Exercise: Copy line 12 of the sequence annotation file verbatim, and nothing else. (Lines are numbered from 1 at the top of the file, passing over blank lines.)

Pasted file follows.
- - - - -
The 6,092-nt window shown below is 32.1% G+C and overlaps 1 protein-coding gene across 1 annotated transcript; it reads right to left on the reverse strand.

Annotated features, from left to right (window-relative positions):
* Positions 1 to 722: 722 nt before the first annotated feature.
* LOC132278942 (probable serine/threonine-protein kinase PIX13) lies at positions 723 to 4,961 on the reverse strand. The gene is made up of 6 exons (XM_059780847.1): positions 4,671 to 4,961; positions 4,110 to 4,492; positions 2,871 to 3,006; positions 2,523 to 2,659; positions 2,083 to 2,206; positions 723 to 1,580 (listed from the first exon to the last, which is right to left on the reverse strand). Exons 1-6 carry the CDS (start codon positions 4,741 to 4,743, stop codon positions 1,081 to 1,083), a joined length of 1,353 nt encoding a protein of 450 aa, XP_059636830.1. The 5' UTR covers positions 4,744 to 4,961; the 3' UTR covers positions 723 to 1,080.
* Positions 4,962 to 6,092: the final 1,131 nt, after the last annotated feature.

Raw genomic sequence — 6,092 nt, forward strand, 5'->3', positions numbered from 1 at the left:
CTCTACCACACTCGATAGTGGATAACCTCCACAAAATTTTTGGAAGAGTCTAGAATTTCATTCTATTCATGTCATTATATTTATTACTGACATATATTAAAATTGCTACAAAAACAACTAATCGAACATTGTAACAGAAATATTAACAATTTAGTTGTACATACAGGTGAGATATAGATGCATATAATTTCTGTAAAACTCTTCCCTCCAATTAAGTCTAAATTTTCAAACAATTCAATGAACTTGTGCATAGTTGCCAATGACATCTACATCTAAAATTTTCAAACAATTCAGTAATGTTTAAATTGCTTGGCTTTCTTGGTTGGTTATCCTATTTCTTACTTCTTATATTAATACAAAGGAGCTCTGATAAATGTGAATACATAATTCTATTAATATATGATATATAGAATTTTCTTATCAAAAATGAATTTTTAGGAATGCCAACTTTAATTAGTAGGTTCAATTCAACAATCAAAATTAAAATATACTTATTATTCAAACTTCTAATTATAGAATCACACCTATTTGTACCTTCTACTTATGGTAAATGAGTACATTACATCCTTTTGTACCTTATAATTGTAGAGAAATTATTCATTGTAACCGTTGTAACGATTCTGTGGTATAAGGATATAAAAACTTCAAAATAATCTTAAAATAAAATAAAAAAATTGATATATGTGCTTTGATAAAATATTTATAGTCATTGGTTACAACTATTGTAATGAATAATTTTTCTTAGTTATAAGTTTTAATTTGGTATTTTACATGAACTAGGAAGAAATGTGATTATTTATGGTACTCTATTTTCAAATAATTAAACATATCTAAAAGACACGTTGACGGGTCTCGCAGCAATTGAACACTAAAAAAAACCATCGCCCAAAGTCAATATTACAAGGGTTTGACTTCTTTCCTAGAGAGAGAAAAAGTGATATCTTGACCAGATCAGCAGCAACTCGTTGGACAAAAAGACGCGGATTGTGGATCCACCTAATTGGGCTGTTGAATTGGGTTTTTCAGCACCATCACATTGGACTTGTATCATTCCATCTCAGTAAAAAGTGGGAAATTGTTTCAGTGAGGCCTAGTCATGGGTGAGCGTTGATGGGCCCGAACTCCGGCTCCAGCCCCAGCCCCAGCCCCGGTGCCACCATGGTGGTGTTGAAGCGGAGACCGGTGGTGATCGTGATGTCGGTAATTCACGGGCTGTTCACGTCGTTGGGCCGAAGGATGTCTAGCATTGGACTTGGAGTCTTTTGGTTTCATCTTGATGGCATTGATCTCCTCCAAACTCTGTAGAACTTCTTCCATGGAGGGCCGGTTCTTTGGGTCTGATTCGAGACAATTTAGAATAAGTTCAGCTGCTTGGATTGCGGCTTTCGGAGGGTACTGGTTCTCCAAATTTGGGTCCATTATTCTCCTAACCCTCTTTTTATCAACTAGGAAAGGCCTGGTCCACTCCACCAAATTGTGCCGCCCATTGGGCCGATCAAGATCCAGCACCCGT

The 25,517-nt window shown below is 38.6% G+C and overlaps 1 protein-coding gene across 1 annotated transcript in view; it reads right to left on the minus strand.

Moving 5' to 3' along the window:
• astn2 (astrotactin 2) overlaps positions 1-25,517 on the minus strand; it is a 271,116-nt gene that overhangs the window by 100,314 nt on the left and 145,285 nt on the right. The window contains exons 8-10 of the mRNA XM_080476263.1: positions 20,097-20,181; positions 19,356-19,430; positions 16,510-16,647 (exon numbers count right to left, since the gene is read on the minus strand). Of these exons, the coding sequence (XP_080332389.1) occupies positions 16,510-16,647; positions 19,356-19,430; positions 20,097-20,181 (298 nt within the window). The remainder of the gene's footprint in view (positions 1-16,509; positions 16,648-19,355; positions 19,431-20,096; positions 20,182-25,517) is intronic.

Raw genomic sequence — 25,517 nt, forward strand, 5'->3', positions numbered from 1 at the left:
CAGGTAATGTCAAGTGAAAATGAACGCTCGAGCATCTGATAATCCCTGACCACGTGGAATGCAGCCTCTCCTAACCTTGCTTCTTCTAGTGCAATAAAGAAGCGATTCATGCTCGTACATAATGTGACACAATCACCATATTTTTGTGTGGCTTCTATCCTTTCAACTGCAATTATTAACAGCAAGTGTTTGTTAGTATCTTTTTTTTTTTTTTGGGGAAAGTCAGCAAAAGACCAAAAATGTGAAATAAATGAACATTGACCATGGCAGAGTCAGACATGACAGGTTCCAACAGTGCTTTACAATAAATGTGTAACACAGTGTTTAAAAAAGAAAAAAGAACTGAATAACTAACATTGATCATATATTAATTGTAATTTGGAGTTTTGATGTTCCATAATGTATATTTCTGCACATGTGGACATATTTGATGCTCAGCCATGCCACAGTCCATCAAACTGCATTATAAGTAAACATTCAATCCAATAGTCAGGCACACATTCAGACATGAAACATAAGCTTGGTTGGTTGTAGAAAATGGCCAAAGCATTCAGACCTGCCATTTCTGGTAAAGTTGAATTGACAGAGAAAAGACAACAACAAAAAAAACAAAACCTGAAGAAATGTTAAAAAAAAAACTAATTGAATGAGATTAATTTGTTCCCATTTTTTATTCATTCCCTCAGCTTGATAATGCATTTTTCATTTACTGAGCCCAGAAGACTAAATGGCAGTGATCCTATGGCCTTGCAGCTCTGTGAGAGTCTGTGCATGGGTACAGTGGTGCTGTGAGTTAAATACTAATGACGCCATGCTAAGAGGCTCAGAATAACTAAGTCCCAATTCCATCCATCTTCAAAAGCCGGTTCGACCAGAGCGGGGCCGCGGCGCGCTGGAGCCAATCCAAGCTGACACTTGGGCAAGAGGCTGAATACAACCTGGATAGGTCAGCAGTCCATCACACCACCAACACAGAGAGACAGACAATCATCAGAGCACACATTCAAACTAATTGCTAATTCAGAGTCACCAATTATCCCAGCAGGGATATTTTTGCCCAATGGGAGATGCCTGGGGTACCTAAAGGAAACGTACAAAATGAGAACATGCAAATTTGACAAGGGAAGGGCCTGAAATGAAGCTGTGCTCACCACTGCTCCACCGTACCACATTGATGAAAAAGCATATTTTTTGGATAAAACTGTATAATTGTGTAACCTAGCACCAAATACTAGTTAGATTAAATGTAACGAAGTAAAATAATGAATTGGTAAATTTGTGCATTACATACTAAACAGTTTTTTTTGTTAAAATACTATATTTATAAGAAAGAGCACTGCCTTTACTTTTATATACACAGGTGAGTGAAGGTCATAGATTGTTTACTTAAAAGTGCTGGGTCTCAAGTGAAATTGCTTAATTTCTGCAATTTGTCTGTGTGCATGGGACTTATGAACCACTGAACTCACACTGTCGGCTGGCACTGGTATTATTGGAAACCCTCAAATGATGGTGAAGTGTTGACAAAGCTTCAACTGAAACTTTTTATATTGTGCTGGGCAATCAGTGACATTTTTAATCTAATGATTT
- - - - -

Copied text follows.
CAGGTAATGTCAAGTGAAAATGAACGCTCGAGCATCTGATAATCCCTGACCACGTGGAATGCAGCCTCTCCTAACCTTGCTTCTTCTAGTGCAATAAAGAAGCGATTCATGCTCGTACATAATGTGACACAATCACCATATTTTTGTGTGGCTTCTATCCTTTCAACTGCAATTATTAACAGCAAGTGTTTGTTAGTATCTTTTTTTTTTTTTTGGGGAAAGTCAGCAAAAGACCAAAAATGTGAAATAAATGAACATTGACCATGGCAGAGTCAGACATGACAGGTTCCAACAGTGCTTTACAATAAATGTGTAACACAGTGTTTAAAAAAGAAAAAAGAACTGAATAACTAACATTGATCATATATTAATTGTAATTTGGAGTTTTGATGTTCCATAATGTATATTTCTGCACATGTGGACATATTTGATGCTCAGCCATGCCACAGTCCATCAAACTGCATTATAAGTAAACATTCAATCCAATAGTCAGGCACACATTCAGACATGAAACATAAGCTTGGTTGGTTGTAGAAAATGGCCAAAGCATTCAGACCTGCCATTTCTGGTAAAGTTGAATTGACAGAGAAAAGACAACAACAAAAAAAACAAAACCTGAAGAAATGTTAAAAAAAAAACTAATTGAATGAGATTAATTTGTTCCCATTTTTTATTCATTCCCTCAGCTTGATAATGCATTTTTCATTTACTGAGCCCAGAAGACTAAATGGCAGTGATCCTATGGCCTTGCAGCTCTGTGAGAGTCTGTGCATGGGTACAGTGGTGCTGTGAGTTAAATACTAATGACGCCATGCTAAGAGGCTCAGAATAACTAAGTCCCAATTCCATCCATCTTCAAAAGCCGGTTCGACCAGAGCGGGGCCGCGGCGCGCTGGAGCCAATCCAAGCTGACACTTGGGCAAGAGGCTGAATACAACCTGGATAGGTCAGCAGTCCATCACACCACCAACACAGAGAGACAGACAATCATCAGAGCACACATTCAAACTAATTGCTAATTCAGAGTCACCAATTATCCCAGCAGGGATATTTTTGCCCAATGGGAGATGCCTGGGGTACCTAAAGGAAACGTACAAAATGAGAACATGCAAATTTGACAAGGGAAGGGCCTGAAATGAAGCTGTGCTCACCACTGCTCCACCGTACCACATTGATGAAAAAGCATATTTTTTGGATAAAACTGTATAATTGTGTAACCTAGCACCAAATACTAGTTAGATTAAATGTAACGAAGTAAAATAATGAATTGGTAAATTTGTGCATTACATACTAAACAGTTTTTTTTGTTAAAATACTATATTTATAAGAAAGAGCACTGCCTTTACTTTTATATACACAGGTGAGTGAAGGTCATAGATTGTTTACTTAAAAGTGCTGGGTCTCAAGTGAAATTGCTTAATTTCTGCAATTTGTCTGTGTGCATGGGACTTATGAACCACTGAACTCACACTGTCGGCTGGCACTGGTATTATTGGAAACCCTCAAATGATGGTGAAGTGTTGACAAAGCTTCAACTGAAACTTTTTATATTGTGCTGGGCAATCAGTGACATTTTTAATCTAATGATTT